Dinner is far Western Rakhine food, from the former Arakan kingdom bordering Bangla Desh. The cooking style is perfect for seafood, much less oil than ethnic Bamar, but decidedly spicy. The local noodle salad is delicious.
Tour 2: Day 4 Thursday October 6
Our first stop is for Mohinga in Thaketa Township, well before leaving Yangon proper. This is the famed fish chowder of Myanmar, arguably its national dish. And the simmering bowls served at Daw Phwa May are famous! (We also hope its filling, as we are skipping lunch today.)
Travel across the river to Thanlyin & Kyautktan. Onto Kyautktan’s bustling regional market. We continue to Thanlyin Pork and its picturesque Yele Paya island. While here, be sure to check out the local dried fish market.Visit 800-year-old Kyaikkhauk Paya, built during the country’s Mon kingdom (Mon were former overlords based in Bago/Pegu, prior to Bamar/Burmese rule), and view Yele Paya island. We especially love the vast dried fish markets surrounding this local tourist mecca. During the 16th and 17th centuries, Thanlyn was an important base for foreign explorers, and today home largely to ethnic-Chinese Burmese.
Enroute back, stop at Kyaikkhauk Paya, before returning to Yangon city and a Kachin dinner from the country’s Northeast. We love the wild mushrooms and clear broth soups, not to mention the country’s best mashed potatoes.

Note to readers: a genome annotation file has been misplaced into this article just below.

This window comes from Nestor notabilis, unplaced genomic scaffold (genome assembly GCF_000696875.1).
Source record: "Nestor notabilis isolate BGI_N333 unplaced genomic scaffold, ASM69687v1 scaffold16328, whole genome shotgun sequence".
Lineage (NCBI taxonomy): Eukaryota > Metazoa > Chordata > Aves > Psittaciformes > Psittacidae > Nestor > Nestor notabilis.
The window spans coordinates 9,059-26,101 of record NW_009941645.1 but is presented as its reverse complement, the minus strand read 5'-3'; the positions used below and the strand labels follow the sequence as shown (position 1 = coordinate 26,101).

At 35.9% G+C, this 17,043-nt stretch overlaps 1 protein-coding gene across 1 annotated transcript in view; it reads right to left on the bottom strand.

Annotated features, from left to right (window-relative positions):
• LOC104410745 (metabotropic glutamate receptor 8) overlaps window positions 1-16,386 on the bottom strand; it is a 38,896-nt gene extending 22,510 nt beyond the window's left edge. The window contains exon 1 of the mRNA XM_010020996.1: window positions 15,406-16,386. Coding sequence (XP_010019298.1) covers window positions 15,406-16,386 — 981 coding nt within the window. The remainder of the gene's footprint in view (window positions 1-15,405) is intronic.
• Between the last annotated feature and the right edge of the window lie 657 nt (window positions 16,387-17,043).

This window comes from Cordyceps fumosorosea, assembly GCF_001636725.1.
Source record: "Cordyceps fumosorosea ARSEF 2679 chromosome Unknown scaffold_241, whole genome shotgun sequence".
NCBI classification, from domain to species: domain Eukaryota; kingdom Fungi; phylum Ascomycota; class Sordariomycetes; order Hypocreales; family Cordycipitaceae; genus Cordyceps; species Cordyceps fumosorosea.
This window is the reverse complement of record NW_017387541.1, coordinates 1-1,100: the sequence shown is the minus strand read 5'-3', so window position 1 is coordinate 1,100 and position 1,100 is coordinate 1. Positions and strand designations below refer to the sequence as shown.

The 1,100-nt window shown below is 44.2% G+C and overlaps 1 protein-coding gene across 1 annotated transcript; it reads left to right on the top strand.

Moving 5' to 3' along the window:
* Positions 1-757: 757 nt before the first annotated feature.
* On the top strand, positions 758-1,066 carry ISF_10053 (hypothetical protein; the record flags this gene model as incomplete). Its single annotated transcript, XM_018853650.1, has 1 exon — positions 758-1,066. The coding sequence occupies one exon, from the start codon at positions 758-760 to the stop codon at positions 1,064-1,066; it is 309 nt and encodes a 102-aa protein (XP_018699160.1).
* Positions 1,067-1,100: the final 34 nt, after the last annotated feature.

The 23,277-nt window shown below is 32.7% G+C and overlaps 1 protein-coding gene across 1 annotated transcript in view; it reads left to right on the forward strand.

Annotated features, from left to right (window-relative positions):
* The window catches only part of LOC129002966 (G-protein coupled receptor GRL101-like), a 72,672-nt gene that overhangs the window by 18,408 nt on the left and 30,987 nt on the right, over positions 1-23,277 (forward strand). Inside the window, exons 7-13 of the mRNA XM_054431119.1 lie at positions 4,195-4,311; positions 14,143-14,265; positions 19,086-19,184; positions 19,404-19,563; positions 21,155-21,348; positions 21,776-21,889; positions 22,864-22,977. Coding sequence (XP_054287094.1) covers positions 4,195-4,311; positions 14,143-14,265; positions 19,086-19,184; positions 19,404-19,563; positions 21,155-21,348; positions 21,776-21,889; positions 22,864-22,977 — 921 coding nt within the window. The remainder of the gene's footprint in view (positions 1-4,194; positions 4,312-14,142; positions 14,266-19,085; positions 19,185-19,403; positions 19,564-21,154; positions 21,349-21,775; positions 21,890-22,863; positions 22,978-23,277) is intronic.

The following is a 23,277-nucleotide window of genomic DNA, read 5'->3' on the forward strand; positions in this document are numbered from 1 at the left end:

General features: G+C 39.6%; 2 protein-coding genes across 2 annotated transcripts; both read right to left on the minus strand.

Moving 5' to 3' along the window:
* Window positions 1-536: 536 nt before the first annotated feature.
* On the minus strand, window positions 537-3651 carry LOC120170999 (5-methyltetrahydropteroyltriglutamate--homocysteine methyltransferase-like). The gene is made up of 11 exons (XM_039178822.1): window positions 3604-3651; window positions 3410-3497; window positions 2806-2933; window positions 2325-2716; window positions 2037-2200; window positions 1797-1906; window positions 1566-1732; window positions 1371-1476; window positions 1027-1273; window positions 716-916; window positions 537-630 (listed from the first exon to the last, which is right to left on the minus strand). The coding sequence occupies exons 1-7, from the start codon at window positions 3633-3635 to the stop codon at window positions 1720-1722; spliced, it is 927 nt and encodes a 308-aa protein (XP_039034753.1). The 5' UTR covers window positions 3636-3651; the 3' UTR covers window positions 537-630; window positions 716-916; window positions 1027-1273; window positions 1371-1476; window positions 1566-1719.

Tour 2: Day 5 Friday October 7
For our last full day in Yangon we’ve scheduled a unique way to discover Yangon today, on the Yangon Circle Line, a train ride around the city. We won’t take the full circle, as the time schedule is confusing and time consuming, but we’ll go up to Insein (near the infamous prison where Daw Aung Sang spent many a year in imprisonment) and the local market here is one of our favorites. The train gives a fascinating glimpse of daily life, with hawkers plying their trade between stations. We’ll also stop at a very rustic tea house for Jonajo Indian sweet bread and Palatar Burmese bread.
Lunch is ethnic Daw food – served on massive lotus leaves, with myriad dishes surrounding the rice. It‘s communal fare, and deliciously so!
In the evening, regroup for our gala dinner scheduled at a restaurant training school for impoverished youth. The program is headed by Francois Stoupan, plus regular participation by Michelin 3-star chef Michel Bras and entourage. We’re impressed!
Tour 2: Day 6 Saturday October 8
Tour 2 Finishes
After breakfast, check out and transfers to airport included. Your rooms are confirmed until 12 noon today, and you can securely park your bags at lobby until departure time. Ask us about additional nights and private tour guides.
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[typography font=”Old Standard TT” size=”24″ size_format=”px” color=”#424242″]GETTING THERE:[/typography]
Tour 2: Yangon is the principal gateway to Myanmar, with even more international carriers to choose from. Tour 2 flies in and out of Yangon (RGN) solely.
Tour 1: Mandalay now hosts international carriers with direct routes to and from the former imperial capital. Fly from Bangkok or Chiang Mai on Bangkok Air (winner: Skytrax Best Boutique Asian Airline); Air Asia from Don Mueang/Bangkok; China Eastern from Kunming; and Myanma National Airlines from various ports. There are international code shares from Yangon to Mandalay using Ethidad, Emirates, KLM, Japan Airlines, Malaysia Airlines, Qatar Airways. When using Yangon as your entry point, there are several domestic Myanmar airlines as well. When booking international flights for Tour!, ensure your travel agent flies you into Mandalay, but out of Yangon.
When booking international flights for Tour 1, ensure your travel agent flies you into Mandalay (MDY), but out of Yangon. Tour 2 flies in and out of Yangon (RGN) solely.